As the midnight hour approached Tuesday in Jacksonville, its City Council heard public comment — and much of that comment centered on a Councilor.
Councilwoman Katrina Brown ran afoul of the head of the local Fraternal Order of Police, Steve Zona, after accusing officers of “racial profiling” during a stop of yet another Councilman, Reggie Gaffney.
Brown pulled up behind the traffic stop, initiated because Gaffney’s tag had been reported stolen, and offered her critique of law enforcement.
Though Gaffney rolled over two weeks ago at a Council meeting, Brown refused to apologize for what she said, and that led to police officers, including heads of national, state, and local unions, to ask Brown to walk back her comments.
Chuck Canterbury, President of the National Fraternal Order of Police, started off.
Canterbury wanted to address “the refusal of a councilperson to address what every member of the FOP knows … when we speak falsely about someone, we face consequences: we lose our jobs.”
Canterbury said “it’s never too late to do the right thing,” saying that racial profiling accusations “widen the gap” created by systemic poverty and corollaries.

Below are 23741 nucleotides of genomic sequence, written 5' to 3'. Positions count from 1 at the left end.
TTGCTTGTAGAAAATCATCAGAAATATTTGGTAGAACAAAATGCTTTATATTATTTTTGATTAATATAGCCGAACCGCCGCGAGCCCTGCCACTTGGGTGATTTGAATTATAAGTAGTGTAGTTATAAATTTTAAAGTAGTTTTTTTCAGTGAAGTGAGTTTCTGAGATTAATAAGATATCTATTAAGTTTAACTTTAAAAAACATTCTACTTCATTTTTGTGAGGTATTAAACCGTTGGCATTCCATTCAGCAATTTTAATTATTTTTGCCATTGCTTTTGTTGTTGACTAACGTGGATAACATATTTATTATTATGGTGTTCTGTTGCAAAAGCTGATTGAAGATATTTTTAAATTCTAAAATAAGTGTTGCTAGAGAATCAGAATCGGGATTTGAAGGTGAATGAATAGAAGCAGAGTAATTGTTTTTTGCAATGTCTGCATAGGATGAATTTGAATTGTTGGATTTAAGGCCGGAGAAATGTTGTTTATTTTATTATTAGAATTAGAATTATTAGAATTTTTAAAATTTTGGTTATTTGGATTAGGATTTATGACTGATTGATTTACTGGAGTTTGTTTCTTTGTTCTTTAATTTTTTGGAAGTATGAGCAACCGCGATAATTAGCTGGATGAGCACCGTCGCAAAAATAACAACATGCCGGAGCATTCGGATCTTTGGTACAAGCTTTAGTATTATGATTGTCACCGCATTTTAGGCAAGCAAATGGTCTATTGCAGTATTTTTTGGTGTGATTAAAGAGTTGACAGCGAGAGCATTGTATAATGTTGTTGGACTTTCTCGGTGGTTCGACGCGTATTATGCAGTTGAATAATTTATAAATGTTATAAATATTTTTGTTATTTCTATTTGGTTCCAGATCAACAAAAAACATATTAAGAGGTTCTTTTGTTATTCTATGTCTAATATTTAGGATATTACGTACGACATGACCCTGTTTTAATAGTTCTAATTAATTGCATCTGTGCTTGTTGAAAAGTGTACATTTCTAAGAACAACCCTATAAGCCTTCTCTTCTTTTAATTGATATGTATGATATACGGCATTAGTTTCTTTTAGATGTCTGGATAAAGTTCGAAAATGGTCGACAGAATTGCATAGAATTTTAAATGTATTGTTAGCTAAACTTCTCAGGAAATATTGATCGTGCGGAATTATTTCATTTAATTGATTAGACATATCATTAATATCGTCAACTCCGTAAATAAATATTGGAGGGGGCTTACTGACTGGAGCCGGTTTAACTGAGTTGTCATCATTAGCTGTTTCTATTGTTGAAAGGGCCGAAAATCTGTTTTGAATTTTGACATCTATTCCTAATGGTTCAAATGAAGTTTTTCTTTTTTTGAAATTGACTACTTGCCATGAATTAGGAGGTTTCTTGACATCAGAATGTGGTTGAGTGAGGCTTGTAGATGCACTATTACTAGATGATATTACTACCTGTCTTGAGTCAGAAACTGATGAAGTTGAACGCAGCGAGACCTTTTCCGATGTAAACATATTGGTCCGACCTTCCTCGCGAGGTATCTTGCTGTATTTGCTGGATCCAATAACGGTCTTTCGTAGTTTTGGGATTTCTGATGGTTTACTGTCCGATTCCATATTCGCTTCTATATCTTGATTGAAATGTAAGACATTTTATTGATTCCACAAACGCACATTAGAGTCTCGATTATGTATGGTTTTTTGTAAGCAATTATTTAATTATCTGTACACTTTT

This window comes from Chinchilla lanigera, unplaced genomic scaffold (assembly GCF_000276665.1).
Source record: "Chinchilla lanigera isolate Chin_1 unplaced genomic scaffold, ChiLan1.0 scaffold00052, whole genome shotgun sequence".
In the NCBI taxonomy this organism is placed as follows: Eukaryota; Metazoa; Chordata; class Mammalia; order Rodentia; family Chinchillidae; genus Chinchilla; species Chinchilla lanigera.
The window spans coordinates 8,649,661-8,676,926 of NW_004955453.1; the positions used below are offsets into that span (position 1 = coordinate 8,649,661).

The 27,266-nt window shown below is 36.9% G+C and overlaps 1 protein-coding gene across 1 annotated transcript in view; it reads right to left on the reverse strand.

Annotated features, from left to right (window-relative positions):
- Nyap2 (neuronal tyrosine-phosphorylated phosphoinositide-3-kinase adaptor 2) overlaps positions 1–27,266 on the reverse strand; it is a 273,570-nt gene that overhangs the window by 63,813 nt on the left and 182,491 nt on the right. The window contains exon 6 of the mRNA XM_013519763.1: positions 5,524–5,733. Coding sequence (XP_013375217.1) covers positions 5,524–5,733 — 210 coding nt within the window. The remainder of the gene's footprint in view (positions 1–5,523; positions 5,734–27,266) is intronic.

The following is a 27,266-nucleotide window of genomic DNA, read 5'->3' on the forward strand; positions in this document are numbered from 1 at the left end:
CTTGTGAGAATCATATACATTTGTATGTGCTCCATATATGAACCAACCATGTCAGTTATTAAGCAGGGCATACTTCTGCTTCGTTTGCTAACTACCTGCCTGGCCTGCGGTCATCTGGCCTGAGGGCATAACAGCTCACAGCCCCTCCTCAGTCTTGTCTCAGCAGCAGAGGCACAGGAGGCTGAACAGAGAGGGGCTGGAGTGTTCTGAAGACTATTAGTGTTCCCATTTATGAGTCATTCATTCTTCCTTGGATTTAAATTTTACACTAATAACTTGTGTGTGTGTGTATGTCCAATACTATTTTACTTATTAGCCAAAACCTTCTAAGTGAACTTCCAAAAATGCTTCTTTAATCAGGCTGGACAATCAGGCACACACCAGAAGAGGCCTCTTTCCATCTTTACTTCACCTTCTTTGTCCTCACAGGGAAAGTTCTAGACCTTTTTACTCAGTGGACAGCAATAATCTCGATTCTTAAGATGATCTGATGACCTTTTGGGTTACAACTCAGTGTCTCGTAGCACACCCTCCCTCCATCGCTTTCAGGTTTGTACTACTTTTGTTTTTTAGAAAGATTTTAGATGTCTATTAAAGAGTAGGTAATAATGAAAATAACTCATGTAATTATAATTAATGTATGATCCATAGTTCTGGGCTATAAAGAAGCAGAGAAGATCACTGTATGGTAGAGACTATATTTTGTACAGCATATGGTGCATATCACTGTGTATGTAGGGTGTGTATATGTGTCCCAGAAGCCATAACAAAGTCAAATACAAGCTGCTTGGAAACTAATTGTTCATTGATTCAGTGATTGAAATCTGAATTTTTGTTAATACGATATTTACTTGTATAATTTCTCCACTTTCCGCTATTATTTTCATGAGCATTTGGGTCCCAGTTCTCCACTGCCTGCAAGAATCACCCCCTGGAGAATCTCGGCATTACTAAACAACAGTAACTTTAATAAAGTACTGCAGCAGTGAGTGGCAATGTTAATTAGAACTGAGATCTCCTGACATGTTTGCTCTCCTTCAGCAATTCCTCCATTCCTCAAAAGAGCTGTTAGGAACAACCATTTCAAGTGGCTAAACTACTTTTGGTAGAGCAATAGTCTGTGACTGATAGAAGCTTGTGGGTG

Local FOP Head Steve Zona alluded to a “false narrative” here in Jacksonville, with a “false accusation of racial profiling” helping to fuel the fire.
Brown sat impassive as Zona accused Brown of “abuse of power” and “false accusations of racial profiling.”
“This member’s actions are embarrassing to the Council as a whole,” Zona said, saying she needed to “act as a leader and not an activist.”
Robert Jenkins, the state President of the FOP, said that people look to Council for perspective and respect.
“It doesn’t take much to say you’re sorry,” Jenkins said.
Other police officers, local and otherwise, active and retired, spoke along similar lines — stressing the healing powers of apology, as Brown rocked back and forth in her chair.
Her comments about “the biggest issue in Jacksonville being the prosecution of police officers” were brought up again, as were the seeming incongruities between her advocacy for body-worn cameras and the role of those cameras in Councilman Gaffney’s traffic stop last month.
“The body-worn cameras captured the entire incident,” said former local FOP head Steve Amos, “and showed no racial profiling.”